Does Taking Migrant Children from Parents Constitute a Crime Against Humanity?

Does Taking Migrant Children from Parents Constitute a Crime Against Humanity? February 2, 2019

Does Taking Migrant Children from Parents Constitute a Crime Against Humanity?

Before reading this, I suggest you read the following New York Times article from June 5, 2018: “Taking Migrant Children From Parents Is Illegal, U.N. Tells U.S.”

Many people both within the U.S. and outside it condemned the U.S. practice of separating children from parents at southern border crossings. Over the months of this operation as many as two thousand (probably more) children (many of them little more than infants and toddlers) were forcibly taken from their parents and placed in detention centers without adequate humane supervision and psychological and physical support. The practice called “zero tolerance” was suspended after a hue and cry from even many supporters of President Trump’s policies regarding illegal immigration. However, during the enforcement of the policy some government officials defended the practice—as necessary to inhibit parents from bringing their children to the U.S. without authorization.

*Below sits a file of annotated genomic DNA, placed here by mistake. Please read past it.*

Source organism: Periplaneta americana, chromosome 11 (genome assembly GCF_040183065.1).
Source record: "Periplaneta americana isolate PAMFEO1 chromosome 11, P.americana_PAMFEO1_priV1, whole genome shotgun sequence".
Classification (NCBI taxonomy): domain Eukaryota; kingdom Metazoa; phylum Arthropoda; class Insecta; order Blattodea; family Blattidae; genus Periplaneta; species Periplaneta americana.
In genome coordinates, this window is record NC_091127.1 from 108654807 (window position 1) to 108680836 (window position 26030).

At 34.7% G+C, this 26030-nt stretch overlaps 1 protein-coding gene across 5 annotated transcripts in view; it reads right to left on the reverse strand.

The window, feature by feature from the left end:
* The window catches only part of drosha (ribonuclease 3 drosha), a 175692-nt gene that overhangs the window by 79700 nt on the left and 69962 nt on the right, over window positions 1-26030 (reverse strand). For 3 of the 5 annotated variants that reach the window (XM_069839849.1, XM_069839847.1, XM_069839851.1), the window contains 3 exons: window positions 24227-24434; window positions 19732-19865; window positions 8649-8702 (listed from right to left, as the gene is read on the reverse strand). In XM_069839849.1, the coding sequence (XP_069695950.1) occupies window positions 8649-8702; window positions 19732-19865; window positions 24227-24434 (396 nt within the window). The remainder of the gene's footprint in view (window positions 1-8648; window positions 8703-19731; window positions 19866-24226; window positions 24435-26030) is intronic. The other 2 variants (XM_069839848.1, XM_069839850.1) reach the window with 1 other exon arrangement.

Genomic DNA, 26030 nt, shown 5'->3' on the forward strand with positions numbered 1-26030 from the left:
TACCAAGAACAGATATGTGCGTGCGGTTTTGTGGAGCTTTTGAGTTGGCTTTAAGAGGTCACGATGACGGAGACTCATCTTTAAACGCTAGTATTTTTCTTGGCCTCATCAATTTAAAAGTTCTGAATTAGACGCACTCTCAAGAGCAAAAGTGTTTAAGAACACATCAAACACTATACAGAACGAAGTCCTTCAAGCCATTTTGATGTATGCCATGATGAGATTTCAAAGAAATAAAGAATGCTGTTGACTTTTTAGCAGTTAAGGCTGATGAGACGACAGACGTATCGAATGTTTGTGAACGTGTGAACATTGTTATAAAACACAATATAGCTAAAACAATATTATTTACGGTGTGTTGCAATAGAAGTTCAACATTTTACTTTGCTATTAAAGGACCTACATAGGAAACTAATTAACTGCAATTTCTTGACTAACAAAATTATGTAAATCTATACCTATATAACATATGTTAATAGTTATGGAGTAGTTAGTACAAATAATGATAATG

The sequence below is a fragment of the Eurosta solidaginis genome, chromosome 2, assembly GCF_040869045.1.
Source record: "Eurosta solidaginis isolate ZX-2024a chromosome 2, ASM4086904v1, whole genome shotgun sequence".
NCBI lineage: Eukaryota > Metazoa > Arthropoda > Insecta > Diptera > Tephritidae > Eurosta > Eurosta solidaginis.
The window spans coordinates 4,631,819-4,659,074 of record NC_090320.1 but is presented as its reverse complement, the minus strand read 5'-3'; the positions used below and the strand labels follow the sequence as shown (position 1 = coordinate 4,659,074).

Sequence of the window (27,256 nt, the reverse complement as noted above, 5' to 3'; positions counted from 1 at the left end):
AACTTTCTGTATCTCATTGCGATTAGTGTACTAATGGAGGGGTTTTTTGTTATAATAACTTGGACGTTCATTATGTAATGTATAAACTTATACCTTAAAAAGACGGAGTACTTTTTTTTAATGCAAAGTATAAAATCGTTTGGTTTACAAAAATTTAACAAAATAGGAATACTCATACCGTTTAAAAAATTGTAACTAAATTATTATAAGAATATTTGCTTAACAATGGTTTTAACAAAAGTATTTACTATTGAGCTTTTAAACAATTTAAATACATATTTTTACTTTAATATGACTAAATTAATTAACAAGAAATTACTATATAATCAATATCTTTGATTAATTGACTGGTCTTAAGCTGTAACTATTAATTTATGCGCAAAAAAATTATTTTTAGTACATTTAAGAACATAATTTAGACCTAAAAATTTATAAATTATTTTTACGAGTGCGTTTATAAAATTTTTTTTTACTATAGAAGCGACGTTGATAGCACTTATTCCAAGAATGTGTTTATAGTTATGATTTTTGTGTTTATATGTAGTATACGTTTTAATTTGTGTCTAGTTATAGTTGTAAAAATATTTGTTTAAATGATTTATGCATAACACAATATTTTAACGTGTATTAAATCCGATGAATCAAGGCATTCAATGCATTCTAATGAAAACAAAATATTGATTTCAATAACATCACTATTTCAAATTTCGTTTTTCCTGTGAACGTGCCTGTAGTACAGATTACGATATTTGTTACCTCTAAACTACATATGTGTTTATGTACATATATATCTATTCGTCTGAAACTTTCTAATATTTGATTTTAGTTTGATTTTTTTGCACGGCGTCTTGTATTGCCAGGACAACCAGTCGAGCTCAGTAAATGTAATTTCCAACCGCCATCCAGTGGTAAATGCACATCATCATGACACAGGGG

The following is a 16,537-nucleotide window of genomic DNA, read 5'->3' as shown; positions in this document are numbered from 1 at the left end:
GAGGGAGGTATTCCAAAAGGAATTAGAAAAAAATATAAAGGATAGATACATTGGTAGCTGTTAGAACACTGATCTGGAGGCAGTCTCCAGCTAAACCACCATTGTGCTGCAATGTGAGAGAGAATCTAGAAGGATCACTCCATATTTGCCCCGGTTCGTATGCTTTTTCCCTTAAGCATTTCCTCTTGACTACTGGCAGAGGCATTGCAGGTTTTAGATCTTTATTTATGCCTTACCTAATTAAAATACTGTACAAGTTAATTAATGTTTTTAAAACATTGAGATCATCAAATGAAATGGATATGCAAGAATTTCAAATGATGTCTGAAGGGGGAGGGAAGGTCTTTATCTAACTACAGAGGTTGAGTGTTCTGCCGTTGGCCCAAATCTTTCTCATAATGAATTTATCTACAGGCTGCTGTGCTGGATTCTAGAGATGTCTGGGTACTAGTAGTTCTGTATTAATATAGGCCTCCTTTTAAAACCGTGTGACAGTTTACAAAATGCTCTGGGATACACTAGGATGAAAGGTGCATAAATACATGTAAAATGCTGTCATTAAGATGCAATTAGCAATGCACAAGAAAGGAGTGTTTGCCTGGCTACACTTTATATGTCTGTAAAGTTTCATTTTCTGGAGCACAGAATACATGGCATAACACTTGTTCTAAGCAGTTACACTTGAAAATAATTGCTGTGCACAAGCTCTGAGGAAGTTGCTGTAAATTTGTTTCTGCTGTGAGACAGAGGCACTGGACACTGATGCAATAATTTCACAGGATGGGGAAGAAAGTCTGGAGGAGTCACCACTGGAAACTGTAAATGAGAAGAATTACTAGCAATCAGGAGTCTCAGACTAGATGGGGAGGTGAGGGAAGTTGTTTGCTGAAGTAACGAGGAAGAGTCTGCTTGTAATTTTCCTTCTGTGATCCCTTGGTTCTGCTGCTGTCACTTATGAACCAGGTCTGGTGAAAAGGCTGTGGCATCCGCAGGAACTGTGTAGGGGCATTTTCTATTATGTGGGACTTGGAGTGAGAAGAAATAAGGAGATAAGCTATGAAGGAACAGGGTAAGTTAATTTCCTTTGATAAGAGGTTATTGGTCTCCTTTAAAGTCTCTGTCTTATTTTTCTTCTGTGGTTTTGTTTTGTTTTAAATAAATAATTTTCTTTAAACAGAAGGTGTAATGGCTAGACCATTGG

Today, still, many immigrant children are being held in detention camps in the U.S. and some have died while in detention or shortly after being taken to a hospital for diagnosis and treatment. In most cases, so the U.S. government claims, the children now being held apart from their parents do not have parents anywhere in the U.S. They were brought to the U.S. by others, not their parents. In most cases it is believed their parents sent them to the U.S. to escape civil unrest in especially Central American countries.

*Sidebar: The opinions expressed here are my own (or those of the guest writer); I do not speak for any other person, group or organization; nor do I imply that the opinions expressed here reflect those of any other person, group or organization unless I say so specifically. Before commenting read the entire post and the “Note to commenters” at its end.*